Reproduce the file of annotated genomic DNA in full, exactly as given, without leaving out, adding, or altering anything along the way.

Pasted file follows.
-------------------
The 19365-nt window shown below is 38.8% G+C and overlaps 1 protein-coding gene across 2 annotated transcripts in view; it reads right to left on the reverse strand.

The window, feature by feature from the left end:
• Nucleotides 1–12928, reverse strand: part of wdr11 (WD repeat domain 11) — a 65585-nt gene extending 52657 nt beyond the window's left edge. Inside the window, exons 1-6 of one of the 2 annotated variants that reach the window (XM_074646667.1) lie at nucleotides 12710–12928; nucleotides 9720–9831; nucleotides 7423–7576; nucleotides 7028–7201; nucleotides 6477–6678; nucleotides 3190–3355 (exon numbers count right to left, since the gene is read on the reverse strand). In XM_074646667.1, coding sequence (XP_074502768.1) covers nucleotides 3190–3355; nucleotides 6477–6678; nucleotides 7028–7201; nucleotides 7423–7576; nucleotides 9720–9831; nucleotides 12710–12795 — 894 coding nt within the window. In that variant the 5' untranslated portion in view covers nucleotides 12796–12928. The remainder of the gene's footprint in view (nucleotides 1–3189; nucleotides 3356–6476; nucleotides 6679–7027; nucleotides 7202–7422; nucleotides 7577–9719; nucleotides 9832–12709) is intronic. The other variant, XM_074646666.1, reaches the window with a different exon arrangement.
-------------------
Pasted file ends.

The 19365-nt window shown below is 38.8% G+C and overlaps 1 protein-coding gene across 2 annotated transcripts in view; it reads right to left on the reverse strand.

The window, feature by feature from the left end:
• Nucleotides 1–12928, reverse strand: part of wdr11 (WD repeat domain 11) — a 65585-nt gene extending 52657 nt beyond the window's left edge. Inside the window, exons 1-6 of one of the 2 annotated variants that reach the window (XM_074646667.1) lie at nucleotides 12710–12928; nucleotides 9720–9831; nucleotides 7423–7576; nucleotides 7028–7201; nucleotides 6477–6678; nucleotides 3190–3355 (exon numbers count right to left, since the gene is read on the reverse strand). In XM_074646667.1, coding sequence (XP_074502768.1) covers nucleotides 3190–3355; nucleotides 6477–6678; nucleotides 7028–7201; nucleotides 7423–7576; nucleotides 9720–9831; nucleotides 12710–12795 — 894 coding nt within the window. In that variant the 5' untranslated portion in view covers nucleotides 12796–12928. The remainder of the gene's footprint in view (nucleotides 1–3189; nucleotides 3356–6476; nucleotides 6679–7027; nucleotides 7202–7422; nucleotides 7577–9719; nucleotides 9832–12709) is intronic. The other variant, XM_074646666.1, reaches the window with a different exon arrangement.